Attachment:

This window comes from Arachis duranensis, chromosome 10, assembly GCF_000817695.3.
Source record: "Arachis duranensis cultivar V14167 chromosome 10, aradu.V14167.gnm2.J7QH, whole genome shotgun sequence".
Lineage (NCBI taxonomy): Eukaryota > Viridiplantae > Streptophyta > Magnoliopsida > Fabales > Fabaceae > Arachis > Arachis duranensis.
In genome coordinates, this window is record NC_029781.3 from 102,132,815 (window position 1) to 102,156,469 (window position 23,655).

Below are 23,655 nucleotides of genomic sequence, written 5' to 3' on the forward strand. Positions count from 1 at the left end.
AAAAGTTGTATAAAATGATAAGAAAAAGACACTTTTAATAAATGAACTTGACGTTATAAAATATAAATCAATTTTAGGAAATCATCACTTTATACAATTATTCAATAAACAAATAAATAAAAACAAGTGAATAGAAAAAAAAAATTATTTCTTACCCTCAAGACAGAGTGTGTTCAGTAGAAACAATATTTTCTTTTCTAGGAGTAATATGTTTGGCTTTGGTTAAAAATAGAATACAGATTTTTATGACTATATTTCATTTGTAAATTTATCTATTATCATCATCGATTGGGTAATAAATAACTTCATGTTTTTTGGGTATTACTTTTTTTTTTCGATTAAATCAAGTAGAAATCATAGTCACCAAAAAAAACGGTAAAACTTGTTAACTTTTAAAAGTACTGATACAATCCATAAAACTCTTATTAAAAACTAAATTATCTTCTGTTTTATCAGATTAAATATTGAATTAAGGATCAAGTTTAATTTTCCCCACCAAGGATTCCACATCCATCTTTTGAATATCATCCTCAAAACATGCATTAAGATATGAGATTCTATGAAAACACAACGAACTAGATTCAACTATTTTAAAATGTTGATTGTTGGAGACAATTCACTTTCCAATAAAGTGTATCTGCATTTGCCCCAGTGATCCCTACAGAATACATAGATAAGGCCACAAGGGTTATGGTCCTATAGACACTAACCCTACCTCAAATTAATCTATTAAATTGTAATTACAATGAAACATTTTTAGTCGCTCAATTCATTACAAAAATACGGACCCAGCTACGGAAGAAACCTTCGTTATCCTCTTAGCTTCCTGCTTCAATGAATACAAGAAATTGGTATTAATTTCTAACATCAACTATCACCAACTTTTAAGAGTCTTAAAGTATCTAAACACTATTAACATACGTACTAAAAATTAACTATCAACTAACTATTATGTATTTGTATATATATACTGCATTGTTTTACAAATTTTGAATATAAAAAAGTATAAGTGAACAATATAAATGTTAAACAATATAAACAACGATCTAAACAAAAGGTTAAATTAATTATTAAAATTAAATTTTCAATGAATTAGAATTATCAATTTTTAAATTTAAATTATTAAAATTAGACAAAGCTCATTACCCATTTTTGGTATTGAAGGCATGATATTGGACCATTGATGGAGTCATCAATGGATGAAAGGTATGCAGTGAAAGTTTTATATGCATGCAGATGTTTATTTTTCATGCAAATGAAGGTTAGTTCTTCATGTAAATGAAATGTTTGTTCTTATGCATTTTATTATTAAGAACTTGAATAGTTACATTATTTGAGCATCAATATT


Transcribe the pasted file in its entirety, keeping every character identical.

This window comes from Arachis duranensis, chromosome 10, assembly GCF_000817695.3.
Source record: "Arachis duranensis cultivar V14167 chromosome 10, aradu.V14167.gnm2.J7QH, whole genome shotgun sequence".
Lineage (NCBI taxonomy): Eukaryota > Viridiplantae > Streptophyta > Magnoliopsida > Fabales > Fabaceae > Arachis > Arachis duranensis.
In genome coordinates, this window is record NC_029781.3 from 102,132,815 (window position 1) to 102,156,469 (window position 23,655).

Below are 23,655 nucleotides of genomic sequence, written 5' to 3' on the forward strand. Positions count from 1 at the left end.
AAAAGTTGTATAAAATGATAAGAAAAAGACACTTTTAATAAATGAACTTGACGTTATAAAATATAAATCAATTTTAGGAAATCATCACTTTATACAATTATTCAATAAACAAATAAATAAAAACAAGTGAATAGAAAAAAAAAATTATTTCTTACCCTCAAGACAGAGTGTGTTCAGTAGAAACAATATTTTCTTTTCTAGGAGTAATATGTTTGGCTTTGGTTAAAAATAGAATACAGATTTTTATGACTATATTTCATTTGTAAATTTATCTATTATCATCATCGATTGGGTAATAAATAACTTCATGTTTTTTGGGTATTACTTTTTTTTTTCGATTAAATCAAGTAGAAATCATAGTCACCAAAAAAAACGGTAAAACTTGTTAACTTTTAAAAGTACTGATACAATCCATAAAACTCTTATTAAAAACTAAATTATCTTCTGTTTTATCAGATTAAATATTGAATTAAGGATCAAGTTTAATTTTCCCCACCAAGGATTCCACATCCATCTTTTGAATATCATCCTCAAAACATGCATTAAGATATGAGATTCTATGAAAACACAACGAACTAGATTCAACTATTTTAAAATGTTGATTGTTGGAGACAATTCACTTTCCAATAAAGTGTATCTGCATTTGCCCCAGTGATCCCTACAGAATACATAGATAAGGCCACAAGGGTTATGGTCCTATAGACACTAACCCTACCTCAAATTAATCTATTAAATTGTAATTACAATGAAACATTTTTAGTCGCTCAATTCATTACAAAAATACGGACCCAGCTACGGAAGAAACCTTCGTTATCCTCTTAGCTTCCTGCTTCAATGAATACAAGAAATTGGTATTAATTTCTAACATCAACTATCACCAACTTTTAAGAGTCTTAAAGTATCTAAACACTATTAACATACGTACTAAAAATTAACTATCAACTAACTATTATGTATTTGTATATATATACTGCATTGTTTTACAAATTTTGAATATAAAAAAGTATAAGTGAACAATATAAATGTTAAACAATATAAACAACGATCTAAACAAAAGGTTAAATTAATTATTAAAATTAAATTTTCAATGAATTAGAATTATCAATTTTTAAATTTAAATTATTAAAATTAGACAAAGCTCATTACCCATTTTTGGTATTGAAGGCATGATATTGGACCATTGATGGAGTCATCAATGGATGAAAGGTATGCAGTGAAAGTTTTATATGCATGCAGATGTTTATTTTTCATGCAAATGAAGGTTAGTTCTTCATGTAAATGAAATGTTTGTTCTTATGCATTTTATTATTAAGAACTTGAATAGTTACATTATTTGAGCATCAATATT